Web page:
7. Once the CD is mounted to your appliance, at the top of the screen on the WebPage, select ‘Import PXE BootFiles” – watch the screen and make sure it deploys successfully. (at this point I had a few problems as my CD was not recognised) – I selected the ‘Patch’ option form a browser, then in the ‘Execute command’ box typed “ln -s /dev/sr0 /dev/scd0” – this mounted the CD. (You could also on the EDA appliance hit Alt-F2, then authenticate and do it from there after login – the ‘CD not Mounted’ message should change to ESXi CD mounted)
  8. A successful import looks like this :
  9. At this point I decided that I was going to use the EDA as a DHCP server, so configured a DHCP scope by clicking on the ‘configure DHCP server’  – clicking on this returns a relatively standard text based DHCP config file. What was pretty cool is that it allowed us to specify reservations ( you’d have to duplicate and uncomment the block that starts with #host fantasia {
  10. Once you have configured your DHCP options, select save, then Restart dhcpd – If you do not save, or you specify invalid config, the DHCP server will not start, e.g. I first time round specified a range that was not valid for any of the NICs presented to my server and it failed. (You need to save the config before restarting the DHCP to commit your changes)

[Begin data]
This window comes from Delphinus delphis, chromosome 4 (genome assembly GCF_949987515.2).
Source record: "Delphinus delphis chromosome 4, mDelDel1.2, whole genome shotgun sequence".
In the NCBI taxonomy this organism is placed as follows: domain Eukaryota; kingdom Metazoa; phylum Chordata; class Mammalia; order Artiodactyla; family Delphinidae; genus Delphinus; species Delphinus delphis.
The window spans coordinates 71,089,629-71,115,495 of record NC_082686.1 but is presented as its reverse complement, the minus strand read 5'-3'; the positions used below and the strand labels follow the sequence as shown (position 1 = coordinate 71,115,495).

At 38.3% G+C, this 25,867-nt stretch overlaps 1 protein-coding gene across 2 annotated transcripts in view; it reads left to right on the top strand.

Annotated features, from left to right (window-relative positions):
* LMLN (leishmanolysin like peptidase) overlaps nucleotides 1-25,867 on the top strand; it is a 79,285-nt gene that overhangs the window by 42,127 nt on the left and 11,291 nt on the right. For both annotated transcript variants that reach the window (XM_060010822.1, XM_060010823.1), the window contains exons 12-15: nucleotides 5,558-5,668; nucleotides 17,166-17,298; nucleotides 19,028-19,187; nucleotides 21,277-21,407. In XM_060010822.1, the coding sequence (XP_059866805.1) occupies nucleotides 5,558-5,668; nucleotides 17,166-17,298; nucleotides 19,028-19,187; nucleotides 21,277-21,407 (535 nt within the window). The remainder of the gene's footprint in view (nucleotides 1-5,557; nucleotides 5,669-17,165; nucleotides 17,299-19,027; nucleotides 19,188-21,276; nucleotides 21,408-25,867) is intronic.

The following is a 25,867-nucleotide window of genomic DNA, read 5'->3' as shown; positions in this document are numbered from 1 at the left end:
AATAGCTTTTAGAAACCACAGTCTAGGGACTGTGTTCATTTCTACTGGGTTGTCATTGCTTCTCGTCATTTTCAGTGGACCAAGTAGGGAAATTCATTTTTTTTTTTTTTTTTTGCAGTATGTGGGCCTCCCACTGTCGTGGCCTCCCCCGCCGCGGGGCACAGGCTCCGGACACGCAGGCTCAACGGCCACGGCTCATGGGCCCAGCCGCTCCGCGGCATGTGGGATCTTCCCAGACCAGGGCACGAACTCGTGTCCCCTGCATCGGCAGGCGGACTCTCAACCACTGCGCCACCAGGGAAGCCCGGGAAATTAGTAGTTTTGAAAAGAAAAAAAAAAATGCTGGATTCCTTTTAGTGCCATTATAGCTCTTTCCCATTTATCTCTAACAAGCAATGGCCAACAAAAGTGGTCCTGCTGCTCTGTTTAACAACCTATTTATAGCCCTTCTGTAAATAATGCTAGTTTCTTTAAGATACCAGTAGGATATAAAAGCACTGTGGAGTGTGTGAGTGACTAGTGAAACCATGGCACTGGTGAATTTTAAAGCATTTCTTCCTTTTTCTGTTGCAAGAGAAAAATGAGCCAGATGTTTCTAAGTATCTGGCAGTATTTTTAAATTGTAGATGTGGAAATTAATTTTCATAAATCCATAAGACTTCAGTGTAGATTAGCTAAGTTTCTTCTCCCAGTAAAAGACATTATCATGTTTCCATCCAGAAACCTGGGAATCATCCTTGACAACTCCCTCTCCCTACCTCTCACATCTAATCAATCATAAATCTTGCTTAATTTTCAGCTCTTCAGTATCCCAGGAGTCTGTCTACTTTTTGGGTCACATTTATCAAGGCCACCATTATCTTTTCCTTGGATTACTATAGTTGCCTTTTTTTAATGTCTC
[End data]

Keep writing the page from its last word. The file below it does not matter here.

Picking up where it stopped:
11. If you now boot a host to PXE, you will be prompted to do one of 3 things:

15.1.   Specify a hostname (this will be the hostname that you have prestaged – we’ll do this shortly)

15.2.   Boot Local (boot the current OS on the host)

15.3.   Run a manual installation.

  1. As the objective of this exercise is zero / limited touch installation, we are going configure / prestage settings for a host.

16.1.   Using the webrowser connected to the EDA appliance, click on the ‘New Host’ button

16.2.   This will create a new entry on your menu screen

If you were to PXE boot a host to your EDA now, you’ll see this host appear.

So if you type the hostname at the boot menu screen, EDA will go ahead and configure that host for you. – At this point we have a flat installation, with the VMKernel port configured and the host named as per our specified config – We have also been able to specify the IP for this host.  Host installation time is again about 4 minutes, but at present requires manual intervention. We know from previous experience that we can reduce the number of key presses required by modifying the install.tgz file in the ISO : http://www.get-virtual.info/2011/03/04/modifying-an-esxi-iso-to-reduce-the-number-of-keypresses-required-for-build/